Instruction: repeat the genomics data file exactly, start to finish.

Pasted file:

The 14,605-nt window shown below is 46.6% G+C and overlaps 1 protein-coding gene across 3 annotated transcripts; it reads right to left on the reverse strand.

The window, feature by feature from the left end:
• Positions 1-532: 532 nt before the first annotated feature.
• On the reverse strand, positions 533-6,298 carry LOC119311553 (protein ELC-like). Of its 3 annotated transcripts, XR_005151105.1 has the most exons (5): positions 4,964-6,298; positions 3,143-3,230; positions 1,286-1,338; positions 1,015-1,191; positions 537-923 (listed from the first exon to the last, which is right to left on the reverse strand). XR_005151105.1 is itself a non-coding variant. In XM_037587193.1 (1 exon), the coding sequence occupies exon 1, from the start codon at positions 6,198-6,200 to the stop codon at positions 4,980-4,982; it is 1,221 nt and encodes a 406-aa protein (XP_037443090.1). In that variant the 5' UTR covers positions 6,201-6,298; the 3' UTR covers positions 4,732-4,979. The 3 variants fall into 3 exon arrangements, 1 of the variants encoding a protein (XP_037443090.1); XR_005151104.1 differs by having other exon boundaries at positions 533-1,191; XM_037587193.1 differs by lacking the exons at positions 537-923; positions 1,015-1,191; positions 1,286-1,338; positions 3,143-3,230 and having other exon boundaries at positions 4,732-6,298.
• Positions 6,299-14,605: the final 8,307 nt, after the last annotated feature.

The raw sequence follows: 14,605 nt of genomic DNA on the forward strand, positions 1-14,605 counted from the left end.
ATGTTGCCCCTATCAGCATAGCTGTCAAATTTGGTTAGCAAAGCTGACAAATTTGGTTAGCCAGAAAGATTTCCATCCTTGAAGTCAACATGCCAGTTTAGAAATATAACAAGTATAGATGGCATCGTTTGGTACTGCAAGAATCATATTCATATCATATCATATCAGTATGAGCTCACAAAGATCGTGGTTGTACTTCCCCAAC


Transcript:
The 14,605-nt window shown below is 46.6% G+C and overlaps 1 protein-coding gene across 3 annotated transcripts; it reads right to left on the reverse strand.

The window, feature by feature from the left end:
• Positions 1-532: 532 nt before the first annotated feature.
• On the reverse strand, positions 533-6,298 carry LOC119311553 (protein ELC-like). Of its 3 annotated transcripts, XR_005151105.1 has the most exons (5): positions 4,964-6,298; positions 3,143-3,230; positions 1,286-1,338; positions 1,015-1,191; positions 537-923 (listed from the first exon to the last, which is right to left on the reverse strand). XR_005151105.1 is itself a non-coding variant. In XM_037587193.1 (1 exon), the coding sequence occupies exon 1, from the start codon at positions 6,198-6,200 to the stop codon at positions 4,980-4,982; it is 1,221 nt and encodes a 406-aa protein (XP_037443090.1). In that variant the 5' UTR covers positions 6,201-6,298; the 3' UTR covers positions 4,732-4,979. The 3 variants fall into 3 exon arrangements, 1 of the variants encoding a protein (XP_037443090.1); XR_005151104.1 differs by having other exon boundaries at positions 533-1,191; XM_037587193.1 differs by lacking the exons at positions 537-923; positions 1,015-1,191; positions 1,286-1,338; positions 3,143-3,230 and having other exon boundaries at positions 4,732-6,298.
• Positions 6,299-14,605: the final 8,307 nt, after the last annotated feature.

The raw sequence follows: 14,605 nt of genomic DNA on the forward strand, positions 1-14,605 counted from the left end.
ATGTTGCCCCTATCAGCATAGCTGTCAAATTTGGTTAGCAAAGCTGACAAATTTGGTTAGCCAGAAAGATTTCCATCCTTGAAGTCAACATGCCAGTTTAGAAATATAACAAGTATAGATGGCATCGTTTGGTACTGCAAGAATCATATTCATATCATATCATATCAGTATGAGCTCACAAAGATCGTGGTTGTACTTCCCCAAC